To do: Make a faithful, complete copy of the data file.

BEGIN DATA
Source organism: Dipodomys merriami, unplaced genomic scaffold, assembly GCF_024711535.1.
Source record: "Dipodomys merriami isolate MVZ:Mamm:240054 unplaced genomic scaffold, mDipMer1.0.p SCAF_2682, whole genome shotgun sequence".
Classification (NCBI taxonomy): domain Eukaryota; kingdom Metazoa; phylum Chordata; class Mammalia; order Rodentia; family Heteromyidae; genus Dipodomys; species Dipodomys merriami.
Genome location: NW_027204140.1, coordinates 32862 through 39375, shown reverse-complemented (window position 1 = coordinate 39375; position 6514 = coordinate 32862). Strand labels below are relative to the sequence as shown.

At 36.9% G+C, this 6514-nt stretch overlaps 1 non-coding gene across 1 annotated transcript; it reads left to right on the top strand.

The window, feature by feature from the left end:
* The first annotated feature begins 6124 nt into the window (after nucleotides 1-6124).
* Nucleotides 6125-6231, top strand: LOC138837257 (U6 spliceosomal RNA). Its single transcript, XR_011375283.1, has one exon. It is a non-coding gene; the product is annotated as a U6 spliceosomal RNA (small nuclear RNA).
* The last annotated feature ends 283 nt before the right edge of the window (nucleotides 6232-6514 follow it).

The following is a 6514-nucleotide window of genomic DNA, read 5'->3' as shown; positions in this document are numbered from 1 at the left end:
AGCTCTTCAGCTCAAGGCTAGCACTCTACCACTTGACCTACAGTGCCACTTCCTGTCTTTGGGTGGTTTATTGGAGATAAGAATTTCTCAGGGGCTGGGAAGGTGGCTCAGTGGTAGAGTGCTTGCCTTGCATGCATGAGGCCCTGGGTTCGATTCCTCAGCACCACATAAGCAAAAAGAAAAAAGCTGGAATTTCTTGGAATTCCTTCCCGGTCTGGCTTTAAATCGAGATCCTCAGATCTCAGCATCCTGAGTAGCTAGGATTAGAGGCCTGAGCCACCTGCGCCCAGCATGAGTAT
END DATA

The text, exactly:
Source organism: Dipodomys merriami, unplaced genomic scaffold, assembly GCF_024711535.1.
Source record: "Dipodomys merriami isolate MVZ:Mamm:240054 unplaced genomic scaffold, mDipMer1.0.p SCAF_2682, whole genome shotgun sequence".
Classification (NCBI taxonomy): domain Eukaryota; kingdom Metazoa; phylum Chordata; class Mammalia; order Rodentia; family Heteromyidae; genus Dipodomys; species Dipodomys merriami.
Genome location: NW_027204140.1, coordinates 32862 through 39375, shown reverse-complemented (window position 1 = coordinate 39375; position 6514 = coordinate 32862). Strand labels below are relative to the sequence as shown.

At 36.9% G+C, this 6514-nt stretch overlaps 1 non-coding gene across 1 annotated transcript; it reads left to right on the top strand.

The window, feature by feature from the left end:
* The first annotated feature begins 6124 nt into the window (after nucleotides 1-6124).
* Nucleotides 6125-6231, top strand: LOC138837257 (U6 spliceosomal RNA). Its single transcript, XR_011375283.1, has one exon. It is a non-coding gene; the product is annotated as a U6 spliceosomal RNA (small nuclear RNA).
* The last annotated feature ends 283 nt before the right edge of the window (nucleotides 6232-6514 follow it).

The following is a 6514-nucleotide window of genomic DNA, read 5'->3' as shown; positions in this document are numbered from 1 at the left end:
AGCTCTTCAGCTCAAGGCTAGCACTCTACCACTTGACCTACAGTGCCACTTCCTGTCTTTGGGTGGTTTATTGGAGATAAGAATTTCTCAGGGGCTGGGAAGGTGGCTCAGTGGTAGAGTGCTTGCCTTGCATGCATGAGGCCCTGGGTTCGATTCCTCAGCACCACATAAGCAAAAAGAAAAAAGCTGGAATTTCTTGGAATTCCTTCCCGGTCTGGCTTTAAATCGAGATCCTCAGATCTCAGCATCCTGAGTAGCTAGGATTAGAGGCCTGAGCCACCTGCGCCCAGCATGAGTAT